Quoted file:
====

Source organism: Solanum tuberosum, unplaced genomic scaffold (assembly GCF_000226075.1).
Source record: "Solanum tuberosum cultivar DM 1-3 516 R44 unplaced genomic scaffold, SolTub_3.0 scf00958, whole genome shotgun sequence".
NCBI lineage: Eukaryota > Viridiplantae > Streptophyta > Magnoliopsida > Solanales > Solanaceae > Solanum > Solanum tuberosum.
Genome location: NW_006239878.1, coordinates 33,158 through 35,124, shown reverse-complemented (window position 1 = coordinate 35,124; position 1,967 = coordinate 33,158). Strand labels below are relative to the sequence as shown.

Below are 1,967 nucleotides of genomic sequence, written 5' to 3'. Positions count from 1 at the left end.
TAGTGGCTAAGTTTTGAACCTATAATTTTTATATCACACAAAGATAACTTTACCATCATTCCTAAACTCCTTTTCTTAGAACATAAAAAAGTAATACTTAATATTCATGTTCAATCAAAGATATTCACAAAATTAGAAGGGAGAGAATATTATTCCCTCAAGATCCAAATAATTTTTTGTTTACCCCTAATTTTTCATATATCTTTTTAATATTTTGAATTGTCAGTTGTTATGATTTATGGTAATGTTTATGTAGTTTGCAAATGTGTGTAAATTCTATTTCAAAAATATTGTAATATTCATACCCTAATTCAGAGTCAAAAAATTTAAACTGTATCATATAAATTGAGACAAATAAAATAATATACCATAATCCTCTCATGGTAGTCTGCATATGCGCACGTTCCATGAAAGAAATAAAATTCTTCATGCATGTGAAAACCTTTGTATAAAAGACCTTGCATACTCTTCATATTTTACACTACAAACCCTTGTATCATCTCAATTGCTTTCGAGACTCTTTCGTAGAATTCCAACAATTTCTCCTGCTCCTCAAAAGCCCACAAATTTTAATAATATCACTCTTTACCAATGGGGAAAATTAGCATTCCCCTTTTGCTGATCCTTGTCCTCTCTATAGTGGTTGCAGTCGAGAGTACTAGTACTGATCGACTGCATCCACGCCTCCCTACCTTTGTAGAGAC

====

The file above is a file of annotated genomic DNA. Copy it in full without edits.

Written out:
Source organism: Solanum tuberosum, unplaced genomic scaffold (assembly GCF_000226075.1).
Source record: "Solanum tuberosum cultivar DM 1-3 516 R44 unplaced genomic scaffold, SolTub_3.0 scf00958, whole genome shotgun sequence".
NCBI lineage: Eukaryota > Viridiplantae > Streptophyta > Magnoliopsida > Solanales > Solanaceae > Solanum > Solanum tuberosum.
Genome location: NW_006239878.1, coordinates 33,158 through 35,124, shown reverse-complemented (window position 1 = coordinate 35,124; position 1,967 = coordinate 33,158). Strand labels below are relative to the sequence as shown.

Below are 1,967 nucleotides of genomic sequence, written 5' to 3'. Positions count from 1 at the left end.
TAGTGGCTAAGTTTTGAACCTATAATTTTTATATCACACAAAGATAACTTTACCATCATTCCTAAACTCCTTTTCTTAGAACATAAAAAAGTAATACTTAATATTCATGTTCAATCAAAGATATTCACAAAATTAGAAGGGAGAGAATATTATTCCCTCAAGATCCAAATAATTTTTTGTTTACCCCTAATTTTTCATATATCTTTTTAATATTTTGAATTGTCAGTTGTTATGATTTATGGTAATGTTTATGTAGTTTGCAAATGTGTGTAAATTCTATTTCAAAAATATTGTAATATTCATACCCTAATTCAGAGTCAAAAAATTTAAACTGTATCATATAAATTGAGACAAATAAAATAATATACCATAATCCTCTCATGGTAGTCTGCATATGCGCACGTTCCATGAAAGAAATAAAATTCTTCATGCATGTGAAAACCTTTGTATAAAAGACCTTGCATACTCTTCATATTTTACACTACAAACCCTTGTATCATCTCAATTGCTTTCGAGACTCTTTCGTAGAATTCCAACAATTTCTCCTGCTCCTCAAAAGCCCACAAATTTTAATAATATCACTCTTTACCAATGGGGAAAATTAGCATTCCCCTTTTGCTGATCCTTGTCCTCTCTATAGTGGTTGCAGTCGAGAGTACTAGTACTGATCGACTGCATCCACGCCTCCCTACCTTTGTAGAGAC